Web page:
The study of blood cells offers highly relevant information in the diagnosis, treatment and prevention of many diseases.

We can suspect a blood disease in the presence of symptoms such as dizziness, headaches, fatigue, continuous respiratory or skin infections, or bruising with no apparent cause.

Genetic studies let you know if you have inherited any of these blood diseases such as coagulation disorders that can cause severe bleeding, even compromising the health of those who are affected.

Facing a scratch, cut or wound it is essential that the components of the blood are present and work properly to start the coagulation cascade that prevents bleeding. The process is aimed at forming a clot to prevent blood loss while repairing the damaged vessel.

If there is any alteration and repair mechanisms fail, it will appear spontaneous nose and gum bleeding, excessive and prolongated bleeding from a wound, or internal bleeding that manifests as frequent bruising. Excessive clotting may also occur favoring the onset of thrombus, with the danger that this entails if they detach and travel through the bloodstream.

Hemophilias are the most well-known inherited bleeding disorder, however, there are others much less common or rares such as Bernard-Soulier syndrome, congenital afibrinogenemia, hereditary angioedema or Quebec platelet disorder.

Genetic variations involved in the development of hematologic diseases have been identified in more than 200 genes. There are numerous genetic tests available that quickly help diagnosis, allowing to examine the most appropriate treatment, and improving the prognosis of the disease.

Types of genetic tests in hematology


Clotting defects can have serious consequences. The genetic study allows the molecular diagnosis of many of them: thrombophilia, thrombocytopenia, hereditary hemorrhagic telangiectasia, Hermansky-Pudlak syndrome, platelet disorders, etc.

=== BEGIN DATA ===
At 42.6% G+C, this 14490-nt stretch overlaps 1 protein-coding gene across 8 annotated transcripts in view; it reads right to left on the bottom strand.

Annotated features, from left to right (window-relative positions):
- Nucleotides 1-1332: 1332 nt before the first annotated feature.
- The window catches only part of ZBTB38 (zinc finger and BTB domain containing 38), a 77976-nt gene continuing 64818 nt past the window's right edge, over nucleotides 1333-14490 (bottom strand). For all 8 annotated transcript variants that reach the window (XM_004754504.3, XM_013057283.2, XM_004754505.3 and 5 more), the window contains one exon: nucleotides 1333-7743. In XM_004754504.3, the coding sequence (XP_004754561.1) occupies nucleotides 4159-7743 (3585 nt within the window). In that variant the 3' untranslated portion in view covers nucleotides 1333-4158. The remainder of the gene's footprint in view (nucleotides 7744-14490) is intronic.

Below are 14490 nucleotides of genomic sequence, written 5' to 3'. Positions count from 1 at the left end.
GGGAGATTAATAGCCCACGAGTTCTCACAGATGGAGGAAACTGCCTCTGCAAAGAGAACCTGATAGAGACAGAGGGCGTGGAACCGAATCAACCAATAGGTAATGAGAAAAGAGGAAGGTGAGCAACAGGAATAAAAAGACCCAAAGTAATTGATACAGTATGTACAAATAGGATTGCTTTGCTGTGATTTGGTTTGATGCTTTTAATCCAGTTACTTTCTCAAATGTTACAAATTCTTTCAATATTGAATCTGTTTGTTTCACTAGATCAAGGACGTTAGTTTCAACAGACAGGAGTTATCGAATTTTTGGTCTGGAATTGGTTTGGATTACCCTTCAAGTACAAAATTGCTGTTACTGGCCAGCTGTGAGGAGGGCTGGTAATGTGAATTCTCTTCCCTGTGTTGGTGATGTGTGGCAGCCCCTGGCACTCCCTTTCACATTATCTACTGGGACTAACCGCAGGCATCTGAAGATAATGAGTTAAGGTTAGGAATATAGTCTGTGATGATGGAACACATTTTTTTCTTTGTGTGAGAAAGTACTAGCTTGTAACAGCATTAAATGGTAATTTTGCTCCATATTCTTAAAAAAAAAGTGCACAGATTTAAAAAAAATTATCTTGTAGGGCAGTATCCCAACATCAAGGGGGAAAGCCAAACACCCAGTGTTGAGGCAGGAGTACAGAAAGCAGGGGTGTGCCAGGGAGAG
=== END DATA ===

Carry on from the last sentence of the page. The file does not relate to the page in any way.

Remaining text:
The clinical presentation of hematologic diseases is highly variable and depends on the population of affected blood cells (red blood cells, leukocytes, platelets…), which can cause severe anemias, immunosuppression or risk of cancer. These tests detect specific disorders such as: hemophagocytic lymphohistiocytosis, Seckel syndrome, Fanconi anemia, Diamond-Blackfan anemia, dyskeratosis congenita, as well as other types of anemias, such as alpha and beta thalassemias, sickle cell disease, spherocytosis, and megaloblastic anemia.



Predisposition to developing blood neoplasms such as leukemias can also be detected by a panel of genes. Identifying the genetic defect underlying your condition not only lets you to know the type of inheritance and treatment options but also to identify other relatives at risk.



Direct search for mutations associated with genetic blood disorders. These tests are intended for individuals who know that a direct family member has a mutation that causes a hematologic disease and want to know if they are carriers of that disease.


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